The stats make a compelling case. Including video on a website landing page could increase conversion rates by as much as 80 per cent, while including video in an email can ensure a 200-300 per cent click-through increase. As HubSpot blogger, Lindsay Kolowich, explains: “Video is a powerful way to communicate your brand story, explain your value proposition and build relationships with your customers and prospects”.
A 2016 survey by Wyzowl found that 61 per cent of business respondents were using video for marketing and two thirds of these were not using video the year before. Moreover, 93 per cent of business that used video believed it increased understanding of their product or service, while – crucially – 64 per cent believed that video had directly increased their sales.
In 2015, Cisco predicted that by 2019, video will account for 80 per cent of all internet traffic. Many of us now prefer video when we’re online and want to find out about products, services and businesses. According to Hubspot, 59 per cent of business executives would rather watch video than read text and three quarters of them watch work-related videos online at least once a week.
Whether to attract or better inform clients and prospects, many UK law firms have been using online video for years, but what’s the key to getting the best results?
Video marketing dos and don’ts
Leading content marketing agency Cedar describes video as: “A rich medium for communicating ideas and information in an engaging way in a short timeframe. It’s innately shareable and can adapt easily across devices.” In its whitepaper – 8 principles for better video content marketing – it stresses the importance of having a clear objective that can be summed up in one sentence.
And you must have a good story, because “powerful storytelling is key to persuading your audience to take action. Good content creates an emotional response that causes your audience to share, click-through, subscribe or even buy.” Your customers and prospects must care about the video content you put out there.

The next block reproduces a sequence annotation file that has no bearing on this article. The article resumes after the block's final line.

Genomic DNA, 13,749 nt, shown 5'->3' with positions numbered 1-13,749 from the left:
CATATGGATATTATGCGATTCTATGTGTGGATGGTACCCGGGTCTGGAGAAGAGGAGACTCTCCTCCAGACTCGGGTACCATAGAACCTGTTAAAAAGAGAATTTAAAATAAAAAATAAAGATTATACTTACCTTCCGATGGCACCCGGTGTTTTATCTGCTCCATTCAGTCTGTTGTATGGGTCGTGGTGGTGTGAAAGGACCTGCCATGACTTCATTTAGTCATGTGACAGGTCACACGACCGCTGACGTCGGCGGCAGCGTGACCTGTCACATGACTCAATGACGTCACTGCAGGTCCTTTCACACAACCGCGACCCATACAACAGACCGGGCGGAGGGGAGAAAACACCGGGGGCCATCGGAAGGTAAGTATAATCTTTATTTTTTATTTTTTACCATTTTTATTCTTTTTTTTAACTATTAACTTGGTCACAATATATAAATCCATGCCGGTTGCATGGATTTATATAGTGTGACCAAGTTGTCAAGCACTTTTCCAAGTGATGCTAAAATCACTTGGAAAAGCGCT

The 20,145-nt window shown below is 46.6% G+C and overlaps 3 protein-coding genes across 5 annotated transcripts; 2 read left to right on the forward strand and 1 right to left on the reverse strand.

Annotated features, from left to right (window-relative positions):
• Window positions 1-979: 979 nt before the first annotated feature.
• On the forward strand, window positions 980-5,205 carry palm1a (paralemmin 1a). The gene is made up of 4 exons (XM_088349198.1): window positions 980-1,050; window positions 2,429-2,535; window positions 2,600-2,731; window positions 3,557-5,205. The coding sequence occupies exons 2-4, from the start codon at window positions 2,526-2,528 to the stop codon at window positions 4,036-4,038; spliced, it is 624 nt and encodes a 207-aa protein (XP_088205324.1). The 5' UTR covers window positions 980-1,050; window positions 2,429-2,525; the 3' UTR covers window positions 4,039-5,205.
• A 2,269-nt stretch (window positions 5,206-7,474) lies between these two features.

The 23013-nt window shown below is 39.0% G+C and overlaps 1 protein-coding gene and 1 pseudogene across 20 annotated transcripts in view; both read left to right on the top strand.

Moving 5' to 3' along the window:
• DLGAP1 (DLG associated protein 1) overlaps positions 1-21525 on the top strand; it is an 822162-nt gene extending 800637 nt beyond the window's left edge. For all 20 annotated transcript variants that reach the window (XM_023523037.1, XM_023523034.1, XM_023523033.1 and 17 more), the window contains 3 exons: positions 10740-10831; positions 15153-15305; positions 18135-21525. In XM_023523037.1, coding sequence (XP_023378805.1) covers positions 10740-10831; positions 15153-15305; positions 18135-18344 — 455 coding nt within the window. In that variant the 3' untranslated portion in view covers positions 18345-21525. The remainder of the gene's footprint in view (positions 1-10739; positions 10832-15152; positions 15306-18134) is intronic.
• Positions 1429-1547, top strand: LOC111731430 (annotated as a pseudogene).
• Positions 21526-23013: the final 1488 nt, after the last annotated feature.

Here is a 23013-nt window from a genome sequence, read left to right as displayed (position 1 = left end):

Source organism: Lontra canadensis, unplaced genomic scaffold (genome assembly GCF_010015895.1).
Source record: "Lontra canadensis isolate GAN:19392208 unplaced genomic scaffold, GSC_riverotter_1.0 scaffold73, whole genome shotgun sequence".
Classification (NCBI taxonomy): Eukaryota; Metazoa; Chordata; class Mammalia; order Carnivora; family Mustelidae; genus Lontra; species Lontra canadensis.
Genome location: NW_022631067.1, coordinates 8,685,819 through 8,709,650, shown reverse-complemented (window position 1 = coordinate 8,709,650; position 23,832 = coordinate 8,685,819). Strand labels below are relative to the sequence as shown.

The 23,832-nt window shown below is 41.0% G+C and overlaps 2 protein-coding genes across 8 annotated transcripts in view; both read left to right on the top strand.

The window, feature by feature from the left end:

Cedar recommends creating a mix of video content that you release regularly to a planned calendar. Although substance is key – so is style – because it can set your video and brand apart. Your videos should be search engine optimised and suitable for the platform via which you share them (home page video might not work so well on Twitter, for example).
Short and easy to digest
Shorter video content is more likely to be watched in its entirety. According to HubSpot, 5 per cent of viewers will stop viewing an online video after one minute – rising to 60 per cent at two minutes.
Writing for The Guardian in 2015, Chris Trimble of content marketing agency Axonn Media, recommends that your video content should be creative and interesting, yet easy to digest, otherwise people will click away. It should be relevant to your audience and tailored to their needs. “Do not neglect social media and promote across multiple channels,” he stresses. “If you want to fully realise video’s potential, make it easy for users to find and share it.”
In his Entrepreneur.com piece (6 Tips to Double the Success of Your Video Marketing Campaign), AJ Agrawal (growth marketer, entrepreneur and content creator) says: “A simple video that shows your product is going to get minor results. Combine that product into a story and your results are going to rocket.” He also stresses the importance of including contact information and a “firm call to action”. You also should be able to gather viewer data of each video so you can learn and improve.
Don’t be dull – be different
Kim Tasso is an independent management consultant specialising in the professional services sector. She’s also a former judge of Legal IT Insider’s Legal Industry Video Awards. She advises law firms to make sure their videos are attention grabbing and use bold rather than “tired, safe options” when it comes to music.
She recommends blending styles (“Great photography, clever captions, smart voiceovers, artful animations and even research”), while humour, she believes, adds warmth and entertainment. Tasso believes in daring to be different. “Too many videos look and sound the same,” she summarises. “Don’t be dull,” she stresses.